Return to Amanda Palmer


Amanda Palmer finds success in random decisions

Jim Abbott


December 11, 2009

Amanda Palmer, a few minutes late for our appointed telephone interview, explains that a meeting with the Boston Pops ran long.

An icon for creating dark "Brechtian punk cabaret" with The Dresden Dolls, Palmer will be headlining with the orchestra on New Year's Eve. For the Pops, Palmer is the kind of cutting-edge act that elevates the ensemble's cool factor among younger audiences. For her part, Palmer reports that there's something for her in the collaboration, too.

"They're also lending to my cred," says Palmer, whose solo tour will stop Sunday at the Social. "I was expecting them to be stodgy and conservative, but they are the raddest people, fun to work with, and they don't mind that I swear all the time. I like it."

It will be a return engagement for Palmer, who performed with the Pops a couple of summers ago. Right now, she doesn't have much of an idea about what she'll be doing, but that's not unusual.

"It's really overwhelming when they say, 'It's the Boston Pops and you can go do anything you want.' I get constant brain cramps. What I end up doing, is what I end up doing with most of my life, just stop worrying, make random decisions and just do it.

"I make a lot of random decisions and just stick with it."

The comment is followed by one of the full-throated chuckles that punctuates much of Palmer's conversation. To listen to her is to realize that she is an idea-machine powered by the sheer joy of tapping into her imagination.

Her latest project, Who Killed Amanda Palmer?, evolved in the singer's typical organic fashion from a mere solo debut album into a three-pronged beast that encompasses a CD, DVD and coffeetable book. The latter, Who Killed Amanda Palmer: A Collection of Photographic Evidence, features more than 100 photographs of "dead" Amanda Palmers, accompanied by tales written by her boyfriend, Neil Gaiman.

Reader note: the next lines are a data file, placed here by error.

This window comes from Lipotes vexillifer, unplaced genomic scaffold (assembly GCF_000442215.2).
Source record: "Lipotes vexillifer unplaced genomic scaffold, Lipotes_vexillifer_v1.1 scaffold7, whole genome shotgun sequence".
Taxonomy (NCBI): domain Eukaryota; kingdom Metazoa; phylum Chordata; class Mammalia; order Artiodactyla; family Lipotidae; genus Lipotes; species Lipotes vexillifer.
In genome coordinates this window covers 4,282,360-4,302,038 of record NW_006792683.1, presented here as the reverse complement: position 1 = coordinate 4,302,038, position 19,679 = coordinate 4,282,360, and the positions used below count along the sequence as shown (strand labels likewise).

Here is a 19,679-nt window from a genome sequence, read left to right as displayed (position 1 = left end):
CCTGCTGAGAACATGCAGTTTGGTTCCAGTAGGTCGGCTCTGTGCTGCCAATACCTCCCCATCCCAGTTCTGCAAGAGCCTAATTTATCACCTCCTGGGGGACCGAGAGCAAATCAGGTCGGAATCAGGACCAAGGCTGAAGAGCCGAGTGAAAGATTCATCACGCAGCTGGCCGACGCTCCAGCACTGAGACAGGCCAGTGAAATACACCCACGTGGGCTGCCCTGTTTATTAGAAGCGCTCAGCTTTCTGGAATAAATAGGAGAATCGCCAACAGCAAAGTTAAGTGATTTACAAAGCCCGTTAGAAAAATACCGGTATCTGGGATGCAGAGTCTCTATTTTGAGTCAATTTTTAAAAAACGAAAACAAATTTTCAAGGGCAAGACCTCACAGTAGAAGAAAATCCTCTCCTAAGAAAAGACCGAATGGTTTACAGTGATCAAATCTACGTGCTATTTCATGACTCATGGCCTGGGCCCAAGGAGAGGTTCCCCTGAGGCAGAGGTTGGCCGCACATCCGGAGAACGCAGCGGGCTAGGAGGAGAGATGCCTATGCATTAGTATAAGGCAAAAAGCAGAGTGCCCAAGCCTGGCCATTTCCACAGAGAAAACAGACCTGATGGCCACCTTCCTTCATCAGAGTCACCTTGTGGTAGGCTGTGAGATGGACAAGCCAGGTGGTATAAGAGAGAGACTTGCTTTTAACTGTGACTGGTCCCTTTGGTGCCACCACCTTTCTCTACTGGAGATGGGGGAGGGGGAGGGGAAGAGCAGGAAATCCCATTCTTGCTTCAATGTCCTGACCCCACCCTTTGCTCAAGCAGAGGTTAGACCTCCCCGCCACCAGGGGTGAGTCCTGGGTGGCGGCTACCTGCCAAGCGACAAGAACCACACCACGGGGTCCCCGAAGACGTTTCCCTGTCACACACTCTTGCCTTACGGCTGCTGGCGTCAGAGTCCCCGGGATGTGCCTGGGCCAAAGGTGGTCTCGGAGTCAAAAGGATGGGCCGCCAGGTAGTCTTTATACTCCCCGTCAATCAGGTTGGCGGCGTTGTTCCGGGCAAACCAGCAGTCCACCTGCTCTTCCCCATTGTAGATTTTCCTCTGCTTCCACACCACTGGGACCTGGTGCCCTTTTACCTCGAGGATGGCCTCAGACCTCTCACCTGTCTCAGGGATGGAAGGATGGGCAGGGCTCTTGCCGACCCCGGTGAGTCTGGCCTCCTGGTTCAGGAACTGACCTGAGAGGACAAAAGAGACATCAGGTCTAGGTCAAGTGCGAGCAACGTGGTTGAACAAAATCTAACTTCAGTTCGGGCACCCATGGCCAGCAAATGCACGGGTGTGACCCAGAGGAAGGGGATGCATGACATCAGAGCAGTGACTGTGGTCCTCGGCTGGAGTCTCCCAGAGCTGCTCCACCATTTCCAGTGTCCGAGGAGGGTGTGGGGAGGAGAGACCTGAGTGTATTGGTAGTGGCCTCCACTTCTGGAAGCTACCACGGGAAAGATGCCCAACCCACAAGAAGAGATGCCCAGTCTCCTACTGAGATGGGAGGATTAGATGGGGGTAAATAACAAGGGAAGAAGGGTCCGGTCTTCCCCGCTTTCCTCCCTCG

The project also has spawned a line of a dozen fragrances concocted by Black Phoenix Alchemy Lab and boasting such odd names as "Unfortunate Shopping Cart Incident," "Blackberry Jam & Scones" and "Cupcake Spatter Pattern Analysis."

How did Palmer's initial notion of a stripped-down solo album turn into all this?

"My life seems to go that way in general," she says. "It always starts with some very simple idea and my brain will get going and other people will get involved. A little snowball turns into a car-sized snowball and then it's rolling downhill and crushing a village."

The first collaborator on the latest killer snowball was singer-songwriter Ben Folds, who expressed interest in Palmer's music and ended up producing and playing on the album.

"We had a blast making the record and I got to make a really cool new friend," Palmer says. "I forget how educational it's going to be every time I go into the studio and work with somebody new. You see their own kind of mad way of working and it gives you new perspective on yourself and your musical choices."

In a way, working with her boyfriend, Gaiman, is just a natural extension of Palmer's creative philosophy. He will be along in Orlando to contribute to Palmer's show.

"As stupid and simple as it seems, I love working with people that I love. If you don't love or much less like the people you work with, your quality of life plummets pretty much instantly."

So is Palmer's love-powered marketing assault paving the way for world domination?

"Nothing's ever a marketing triumph for me," she says, with another happy laugh. "The empire isn't even capitalism. It's more an empire of connecting with amazing people and drinking great wine when possible."